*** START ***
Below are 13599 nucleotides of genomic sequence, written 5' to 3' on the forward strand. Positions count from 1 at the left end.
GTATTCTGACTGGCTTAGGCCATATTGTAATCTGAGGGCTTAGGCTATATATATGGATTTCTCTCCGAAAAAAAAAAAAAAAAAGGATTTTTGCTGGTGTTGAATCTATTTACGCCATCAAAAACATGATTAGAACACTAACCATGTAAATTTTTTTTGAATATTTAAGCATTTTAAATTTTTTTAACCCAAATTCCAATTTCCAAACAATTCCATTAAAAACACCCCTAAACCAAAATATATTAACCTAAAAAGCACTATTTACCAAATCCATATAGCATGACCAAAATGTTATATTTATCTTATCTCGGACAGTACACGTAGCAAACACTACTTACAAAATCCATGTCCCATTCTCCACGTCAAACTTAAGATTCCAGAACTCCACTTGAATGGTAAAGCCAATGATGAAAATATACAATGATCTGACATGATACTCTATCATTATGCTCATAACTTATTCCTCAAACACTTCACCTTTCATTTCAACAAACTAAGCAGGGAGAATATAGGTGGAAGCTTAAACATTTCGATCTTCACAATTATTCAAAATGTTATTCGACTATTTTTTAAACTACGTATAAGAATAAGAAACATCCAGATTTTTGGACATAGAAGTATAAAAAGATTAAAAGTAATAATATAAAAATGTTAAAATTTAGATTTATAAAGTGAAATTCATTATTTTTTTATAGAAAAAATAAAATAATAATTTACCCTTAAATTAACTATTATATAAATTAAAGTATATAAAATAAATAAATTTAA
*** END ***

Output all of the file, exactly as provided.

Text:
Below are 13599 nucleotides of genomic sequence, written 5' to 3' on the forward strand. Positions count from 1 at the left end.
GTATTCTGACTGGCTTAGGCCATATTGTAATCTGAGGGCTTAGGCTATATATATGGATTTCTCTCCGAAAAAAAAAAAAAAAAAGGATTTTTGCTGGTGTTGAATCTATTTACGCCATCAAAAACATGATTAGAACACTAACCATGTAAATTTTTTTTGAATATTTAAGCATTTTAAATTTTTTTAACCCAAATTCCAATTTCCAAACAATTCCATTAAAAACACCCCTAAACCAAAATATATTAACCTAAAAAGCACTATTTACCAAATCCATATAGCATGACCAAAATGTTATATTTATCTTATCTCGGACAGTACACGTAGCAAACACTACTTACAAAATCCATGTCCCATTCTCCACGTCAAACTTAAGATTCCAGAACTCCACTTGAATGGTAAAGCCAATGATGAAAATATACAATGATCTGACATGATACTCTATCATTATGCTCATAACTTATTCCTCAAACACTTCACCTTTCATTTCAACAAACTAAGCAGGGAGAATATAGGTGGAAGCTTAAACATTTCGATCTTCACAATTATTCAAAATGTTATTCGACTATTTTTTAAACTACGTATAAGAATAAGAAACATCCAGATTTTTGGACATAGAAGTATAAAAAGATTAAAAGTAATAATATAAAAATGTTAAAATTTAGATTTATAAAGTGAAATTCATTATTTTTTTATAGAAAAAATAAAATAATAATTTACCCTTAAATTAACTATTATATAAATTAAAGTATATAAAATAAATAAATTTAA